Mr Lewis said, “I’ve never worked with someone who has failed at this, not just financing, but a lot.”
Mr Lewis has been the chief executive of health start-up Medican for nearly a decade and has been able to raise more than 8 8 million through his network and the use of “dating apps” – companies that link investors with investors for a fee.
These third parties charge about 8 8,000 a year, and Mr. Lewis said 35 investors have been introduced to him in the four months since he left First Penny Investments in September.
Mr Lewis said, “Gayle was supposed to do it.” But I didn’t get an identity. Not one. He blamed COVID – which was bad. I managed to meet a lot of people and raise money. “
Mr Gayle came out of the blue with Mr Lewis late last year and claimed he had a network of investors around the world – New York, China, Switzerland, Dubai – that could help his business.
Mr Lewis initially turned down the offer but after making “more than a dozen” phone calls he met First Penny’s associates and eventually agreed to accept him. “I met the team, they were strong, intelligent, they knew the lifting process,” he said. “All I can say is that I was fascinated by what I saw and I signed up.”
The first penny rewrote the financial elements provided for investors, but Mr Lewis said it took four months and the content was “not too different” in the original version.
But the main problem with Mr. Lewis and his partners’ first penny service was the lack of communication about the status of any contract. In the start-up industry, it is crucial to get feedback on why managers can adapt and improve discussions.
Mr Lewis, however, said no one from First Penny had updated his team on why progress was slow or what they had achieved and often phone calls went unanswered.
“Gayle promised me at various times that he would accept his game and give me more feedback. I didn’t get any response, ”Mr. Lewis said.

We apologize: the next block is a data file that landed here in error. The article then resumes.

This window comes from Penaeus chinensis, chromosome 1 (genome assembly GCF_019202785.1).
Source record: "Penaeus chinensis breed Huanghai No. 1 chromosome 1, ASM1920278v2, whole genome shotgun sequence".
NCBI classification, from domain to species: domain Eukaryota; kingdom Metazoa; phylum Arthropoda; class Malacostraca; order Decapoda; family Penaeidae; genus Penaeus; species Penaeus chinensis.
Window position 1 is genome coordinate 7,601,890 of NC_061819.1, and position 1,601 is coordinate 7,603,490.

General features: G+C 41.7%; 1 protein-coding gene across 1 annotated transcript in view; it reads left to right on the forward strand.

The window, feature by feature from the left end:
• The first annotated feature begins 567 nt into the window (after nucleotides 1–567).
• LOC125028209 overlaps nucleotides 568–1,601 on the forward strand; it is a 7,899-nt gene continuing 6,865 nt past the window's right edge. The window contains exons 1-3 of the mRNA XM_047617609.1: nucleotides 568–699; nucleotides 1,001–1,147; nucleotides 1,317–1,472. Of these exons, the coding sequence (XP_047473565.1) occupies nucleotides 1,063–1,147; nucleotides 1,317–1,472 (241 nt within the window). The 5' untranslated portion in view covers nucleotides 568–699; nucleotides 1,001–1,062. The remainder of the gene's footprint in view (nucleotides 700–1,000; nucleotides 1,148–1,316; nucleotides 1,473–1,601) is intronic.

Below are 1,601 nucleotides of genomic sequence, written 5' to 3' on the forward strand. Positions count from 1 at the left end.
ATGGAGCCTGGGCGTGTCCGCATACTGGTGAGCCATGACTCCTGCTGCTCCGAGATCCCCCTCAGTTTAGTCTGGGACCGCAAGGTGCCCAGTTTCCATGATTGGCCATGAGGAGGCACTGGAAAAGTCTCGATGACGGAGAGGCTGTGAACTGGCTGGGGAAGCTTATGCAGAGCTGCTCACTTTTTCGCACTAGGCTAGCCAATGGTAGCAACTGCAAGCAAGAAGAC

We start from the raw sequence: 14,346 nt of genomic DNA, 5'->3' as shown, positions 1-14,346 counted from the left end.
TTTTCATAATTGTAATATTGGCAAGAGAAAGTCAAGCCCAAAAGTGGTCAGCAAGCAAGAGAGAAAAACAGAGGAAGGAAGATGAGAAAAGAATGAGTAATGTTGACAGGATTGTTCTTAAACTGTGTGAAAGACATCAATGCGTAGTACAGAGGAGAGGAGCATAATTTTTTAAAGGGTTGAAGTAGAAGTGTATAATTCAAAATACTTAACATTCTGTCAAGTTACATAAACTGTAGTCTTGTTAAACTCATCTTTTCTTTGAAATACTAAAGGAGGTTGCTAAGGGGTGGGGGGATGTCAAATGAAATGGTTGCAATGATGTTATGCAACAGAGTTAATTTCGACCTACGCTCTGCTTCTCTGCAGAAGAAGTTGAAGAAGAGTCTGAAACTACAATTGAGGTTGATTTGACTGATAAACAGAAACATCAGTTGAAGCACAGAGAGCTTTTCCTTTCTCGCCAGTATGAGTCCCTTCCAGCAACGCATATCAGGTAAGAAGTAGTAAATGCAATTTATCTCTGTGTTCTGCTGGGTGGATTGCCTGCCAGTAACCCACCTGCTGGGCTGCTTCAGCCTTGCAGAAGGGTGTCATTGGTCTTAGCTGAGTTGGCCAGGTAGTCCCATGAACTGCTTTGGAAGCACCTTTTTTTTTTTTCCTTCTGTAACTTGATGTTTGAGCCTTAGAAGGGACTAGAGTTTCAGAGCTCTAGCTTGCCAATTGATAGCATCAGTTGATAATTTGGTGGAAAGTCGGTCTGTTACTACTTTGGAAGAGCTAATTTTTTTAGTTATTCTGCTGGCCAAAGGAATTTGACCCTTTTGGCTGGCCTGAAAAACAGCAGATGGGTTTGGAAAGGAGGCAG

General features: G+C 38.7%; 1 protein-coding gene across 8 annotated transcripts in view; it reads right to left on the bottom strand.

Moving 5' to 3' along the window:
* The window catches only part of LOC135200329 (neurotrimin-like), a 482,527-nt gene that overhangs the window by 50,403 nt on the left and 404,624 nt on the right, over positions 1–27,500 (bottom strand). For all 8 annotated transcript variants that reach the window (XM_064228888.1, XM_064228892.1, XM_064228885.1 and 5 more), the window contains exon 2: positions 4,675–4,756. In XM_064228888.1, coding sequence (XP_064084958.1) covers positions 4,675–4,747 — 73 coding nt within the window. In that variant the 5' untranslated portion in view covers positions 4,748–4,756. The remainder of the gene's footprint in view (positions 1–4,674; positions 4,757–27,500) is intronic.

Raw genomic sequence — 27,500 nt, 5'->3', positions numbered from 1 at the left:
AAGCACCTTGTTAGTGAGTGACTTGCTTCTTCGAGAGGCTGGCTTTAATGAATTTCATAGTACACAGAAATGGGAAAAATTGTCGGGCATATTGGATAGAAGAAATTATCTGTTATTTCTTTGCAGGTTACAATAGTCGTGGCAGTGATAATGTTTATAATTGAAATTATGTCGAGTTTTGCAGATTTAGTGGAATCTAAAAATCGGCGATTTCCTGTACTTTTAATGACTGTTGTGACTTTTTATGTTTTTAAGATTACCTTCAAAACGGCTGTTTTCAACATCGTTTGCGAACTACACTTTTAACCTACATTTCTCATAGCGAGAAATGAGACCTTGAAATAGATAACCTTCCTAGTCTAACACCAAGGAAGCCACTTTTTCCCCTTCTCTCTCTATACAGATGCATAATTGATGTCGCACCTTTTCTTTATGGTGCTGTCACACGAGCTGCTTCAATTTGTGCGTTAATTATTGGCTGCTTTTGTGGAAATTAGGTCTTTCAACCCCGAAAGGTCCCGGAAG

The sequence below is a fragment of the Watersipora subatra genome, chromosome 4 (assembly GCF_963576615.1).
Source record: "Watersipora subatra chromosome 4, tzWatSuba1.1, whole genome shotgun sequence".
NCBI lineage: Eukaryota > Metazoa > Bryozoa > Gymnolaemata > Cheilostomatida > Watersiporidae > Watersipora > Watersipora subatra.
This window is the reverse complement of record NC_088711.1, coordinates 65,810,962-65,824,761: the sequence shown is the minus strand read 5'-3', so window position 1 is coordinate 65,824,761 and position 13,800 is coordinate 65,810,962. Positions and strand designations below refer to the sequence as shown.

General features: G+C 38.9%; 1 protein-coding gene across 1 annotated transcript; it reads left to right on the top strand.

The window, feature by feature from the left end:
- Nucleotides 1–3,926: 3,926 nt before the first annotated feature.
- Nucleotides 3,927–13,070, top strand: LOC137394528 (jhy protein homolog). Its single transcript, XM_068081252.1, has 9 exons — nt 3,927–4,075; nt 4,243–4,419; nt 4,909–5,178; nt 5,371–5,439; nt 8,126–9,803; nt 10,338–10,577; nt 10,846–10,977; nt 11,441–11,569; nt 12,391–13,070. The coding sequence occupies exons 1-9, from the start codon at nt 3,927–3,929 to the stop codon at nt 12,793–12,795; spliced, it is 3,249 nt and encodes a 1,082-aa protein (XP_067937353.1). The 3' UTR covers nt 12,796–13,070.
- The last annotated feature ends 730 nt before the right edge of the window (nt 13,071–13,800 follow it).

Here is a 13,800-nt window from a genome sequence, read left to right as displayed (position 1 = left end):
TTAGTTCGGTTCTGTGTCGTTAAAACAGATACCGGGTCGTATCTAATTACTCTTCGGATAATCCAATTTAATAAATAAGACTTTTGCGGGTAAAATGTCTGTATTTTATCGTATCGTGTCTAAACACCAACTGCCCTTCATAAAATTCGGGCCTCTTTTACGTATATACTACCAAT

“It is always difficult to raise money. What you want is for people to give you a warm, purposeful introduction. If they do, I think they’re done. “
Mr Gayle has denied the allegations in a statement issued Friday stating “Similar, baseless allegations concerning Mr. Gayle’s case have been made more than once.
“First Penny is under a non-disclosure agreement with all of our clients, both current and past, and obligations continue even if we no longer work with them.
“We take our responsibilities to clients seriously and we never say negative things, especially to the press. So I can’t comment on why Medicine failed to attract investors, ”he said.
Mr Gayle had previously confirmed that he had not made any major deals for his clients in the past 12 months, and blamed COVID-19 for the travel bans.
Other first-time penny clients described similar experiences of not raising any capital and not organizing any contacts, but they were not prepared to go on the record because they hoped the deal would go into effect.
Speaking on condition of anonymity, a client said he was told the money flow would start when First Penny cut the commission from the Jinza deal. “The impact of our business has been affected by COVID, so we’ve noticed a lot of delays, but in frustration it doesn’t help.”
First Penny consultant Richard Hill said clients were provided with documents from which they were unable to raise money.
“In the world of investment banking, you pay someone to try and prepare a delicacy. From my point of view, from within the first penny, each client has been more than adequately served. “
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Charlotte is a reporter for The Age.
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